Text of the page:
When we talk about fathers and sons who made it as soccer players in South African football, the first names that come to our minds are Sono’s. It is because Eric Sono and his son, Jomo, were great ambassadors of the game albeit the testing apartheid era during their times. Both are respected legends of Orlando Pirates. Jomo went on to be a highly successful coach and coached Bafana Bafana at the 2002 World Cup in Korea/Japan whilst he also won a few cups domestically with his own club Jomo Cosmos where two of his sons Bamuza and Matsilele are also playing.

– Children will mirror everything they see in you, if you want your children to respect people and be good people. They have to see it from you as the parents. Teach your children , good manners and respect. They will turn out to be good people and represent your family name very well.

4. Ngwana a phoša dira ga a bolawe.

Tlhalošo: Motho le ge a dirile phošo, a re se mo galefeleng eupša re mo kgaleme ka lerato go mo laetša phošo ya gagwe.

Translation: To err is human.

Lesson :
Everyone is prone to making mistakes because we are human, when someone made a mistake do not be quick to write them off instead, you should make them aware of the mistake they committed while encouraging them on how to rectify it and to never commit it again.


Example :

Before he became a famous rapper, Curtis Jackson III (aka 50 Cent) served a six-month boot camp sentence (instead of his original three-to-nine years) for drug-related charges. While in prison, he earned his GED and was determined to make it as a rapper. His first album was a hit, and he continues to make music along with other business aspirations.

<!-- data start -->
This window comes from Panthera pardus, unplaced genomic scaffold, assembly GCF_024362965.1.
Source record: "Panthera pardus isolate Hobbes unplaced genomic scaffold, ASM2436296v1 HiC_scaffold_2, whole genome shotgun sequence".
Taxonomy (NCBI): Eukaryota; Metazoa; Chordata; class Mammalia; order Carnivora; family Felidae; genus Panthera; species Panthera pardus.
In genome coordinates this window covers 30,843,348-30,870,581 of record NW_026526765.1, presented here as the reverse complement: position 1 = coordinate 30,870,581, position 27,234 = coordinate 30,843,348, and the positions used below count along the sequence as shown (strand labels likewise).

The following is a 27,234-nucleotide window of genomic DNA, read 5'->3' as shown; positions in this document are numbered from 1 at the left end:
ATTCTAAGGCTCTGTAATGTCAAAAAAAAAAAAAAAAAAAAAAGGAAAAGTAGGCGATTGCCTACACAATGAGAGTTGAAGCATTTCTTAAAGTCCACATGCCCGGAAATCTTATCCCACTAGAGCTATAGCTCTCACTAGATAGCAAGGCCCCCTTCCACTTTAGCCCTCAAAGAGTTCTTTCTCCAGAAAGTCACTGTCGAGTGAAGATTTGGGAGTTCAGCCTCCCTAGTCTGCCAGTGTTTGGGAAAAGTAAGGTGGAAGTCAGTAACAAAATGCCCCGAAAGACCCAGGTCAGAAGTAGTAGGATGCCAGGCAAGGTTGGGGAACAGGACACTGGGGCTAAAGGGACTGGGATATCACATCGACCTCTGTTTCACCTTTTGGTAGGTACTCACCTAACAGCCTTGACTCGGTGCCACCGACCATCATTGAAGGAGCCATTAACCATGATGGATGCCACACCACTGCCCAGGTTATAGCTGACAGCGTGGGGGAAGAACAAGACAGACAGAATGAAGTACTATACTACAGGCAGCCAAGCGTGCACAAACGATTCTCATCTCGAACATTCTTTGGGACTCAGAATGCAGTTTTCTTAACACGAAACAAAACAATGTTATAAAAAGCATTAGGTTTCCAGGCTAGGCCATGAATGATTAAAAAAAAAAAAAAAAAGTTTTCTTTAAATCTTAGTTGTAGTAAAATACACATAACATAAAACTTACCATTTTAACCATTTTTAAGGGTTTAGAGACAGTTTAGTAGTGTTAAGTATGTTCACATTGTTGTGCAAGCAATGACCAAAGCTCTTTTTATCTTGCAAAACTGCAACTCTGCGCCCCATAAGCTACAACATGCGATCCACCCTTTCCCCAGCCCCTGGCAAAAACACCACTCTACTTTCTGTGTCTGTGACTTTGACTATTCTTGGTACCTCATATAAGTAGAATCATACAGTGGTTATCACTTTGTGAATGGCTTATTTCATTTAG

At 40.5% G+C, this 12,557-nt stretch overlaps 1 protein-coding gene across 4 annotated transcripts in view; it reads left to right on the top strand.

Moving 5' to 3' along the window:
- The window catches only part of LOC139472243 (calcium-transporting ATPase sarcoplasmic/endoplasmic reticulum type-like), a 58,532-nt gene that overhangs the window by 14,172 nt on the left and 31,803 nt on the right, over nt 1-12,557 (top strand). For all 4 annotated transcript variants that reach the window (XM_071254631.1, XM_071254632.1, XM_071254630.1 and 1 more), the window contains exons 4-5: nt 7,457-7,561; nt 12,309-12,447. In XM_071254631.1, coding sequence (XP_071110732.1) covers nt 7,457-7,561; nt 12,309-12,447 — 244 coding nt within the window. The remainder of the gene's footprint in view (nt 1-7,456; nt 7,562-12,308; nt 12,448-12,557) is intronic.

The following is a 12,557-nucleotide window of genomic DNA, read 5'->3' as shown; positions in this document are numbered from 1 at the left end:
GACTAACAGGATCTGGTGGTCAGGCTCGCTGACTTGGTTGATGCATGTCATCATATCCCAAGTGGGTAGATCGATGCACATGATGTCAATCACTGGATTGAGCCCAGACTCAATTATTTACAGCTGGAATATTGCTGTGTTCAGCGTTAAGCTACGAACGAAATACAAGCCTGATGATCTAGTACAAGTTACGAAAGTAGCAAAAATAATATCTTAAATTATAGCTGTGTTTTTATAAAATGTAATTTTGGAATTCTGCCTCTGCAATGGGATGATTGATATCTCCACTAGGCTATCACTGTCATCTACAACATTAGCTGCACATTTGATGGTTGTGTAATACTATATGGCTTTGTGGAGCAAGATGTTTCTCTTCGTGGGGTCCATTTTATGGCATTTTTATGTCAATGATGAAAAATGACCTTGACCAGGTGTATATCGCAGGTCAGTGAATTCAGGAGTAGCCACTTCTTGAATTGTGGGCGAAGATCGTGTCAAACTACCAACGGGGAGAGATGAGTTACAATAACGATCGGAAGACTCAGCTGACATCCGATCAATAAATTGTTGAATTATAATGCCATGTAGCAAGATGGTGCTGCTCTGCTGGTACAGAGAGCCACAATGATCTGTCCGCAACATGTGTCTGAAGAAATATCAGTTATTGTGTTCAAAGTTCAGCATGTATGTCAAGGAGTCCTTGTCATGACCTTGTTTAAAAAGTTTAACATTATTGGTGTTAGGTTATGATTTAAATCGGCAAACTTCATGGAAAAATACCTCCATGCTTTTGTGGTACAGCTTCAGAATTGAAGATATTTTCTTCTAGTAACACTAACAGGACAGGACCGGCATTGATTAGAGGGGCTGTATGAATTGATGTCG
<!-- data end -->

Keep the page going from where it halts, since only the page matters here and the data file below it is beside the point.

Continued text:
5. Diyamaleng ga di fahle, go bolaya mpholo

Tlhalošo: Dijo di ratwa ke bohle, eupša modiro o a tšhabiwa

Translation : everyone wants to eat but few are willing to hunt

Lesson :
This is a great lesson to those who want to be successful, especially those who want to start their own businesses or would like to attain wealth and power.
The question is : Are you prepared to go the extra 100 miles to get where you envision yourself to be? Will you sacrifice a little of yourself to build your empire?

There are many more questions out there but only a few people will actually make it happen. Some people either rush the process or don’t even start; they just “talk” about it.

Only those who act will achieve what they envisioned.


Cristiano Ronaldo is one of the most hard working athletes in the world, he understands that talent alone cannot get you far in life. Below is a quote of what he said just after he won The 2016 Ballon d’Or :

“If you have talent but don’t work hard, you won’t win anything,” he said.

“In my career, I’ve always worked hard in training and games. It’s hard work which achieves success.

“Leaving home was the most difficult moment of my career. I also left my family at 11, 12 to go to another city.

“It was difficult and intense, but it was good. When I understood that I had the potential to be a professional player, I was around 15, 16, 17 and that was when everything changed.”

I hope you enjoyed reading this post and gained some life lessons through the Pedi idioms that were shared, what are your favourite idioms in your native language? Please share and translate the meaning.